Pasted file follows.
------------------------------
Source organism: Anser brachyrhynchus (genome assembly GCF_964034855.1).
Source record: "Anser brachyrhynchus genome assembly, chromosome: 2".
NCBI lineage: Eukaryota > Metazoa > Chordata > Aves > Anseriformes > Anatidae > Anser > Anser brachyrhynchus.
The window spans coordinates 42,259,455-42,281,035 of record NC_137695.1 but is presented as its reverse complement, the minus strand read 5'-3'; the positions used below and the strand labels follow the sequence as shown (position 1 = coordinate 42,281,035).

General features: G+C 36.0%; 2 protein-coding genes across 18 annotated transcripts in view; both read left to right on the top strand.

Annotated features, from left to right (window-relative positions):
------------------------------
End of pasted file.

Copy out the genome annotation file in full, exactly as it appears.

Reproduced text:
Source organism: Anser brachyrhynchus (genome assembly GCF_964034855.1).
Source record: "Anser brachyrhynchus genome assembly, chromosome: 2".
NCBI lineage: Eukaryota > Metazoa > Chordata > Aves > Anseriformes > Anatidae > Anser > Anser brachyrhynchus.
The window spans coordinates 42,259,455-42,281,035 of record NC_137695.1 but is presented as its reverse complement, the minus strand read 5'-3'; the positions used below and the strand labels follow the sequence as shown (position 1 = coordinate 42,281,035).

General features: G+C 36.0%; 2 protein-coding genes across 18 annotated transcripts in view; both read left to right on the top strand.

Annotated features, from left to right (window-relative positions):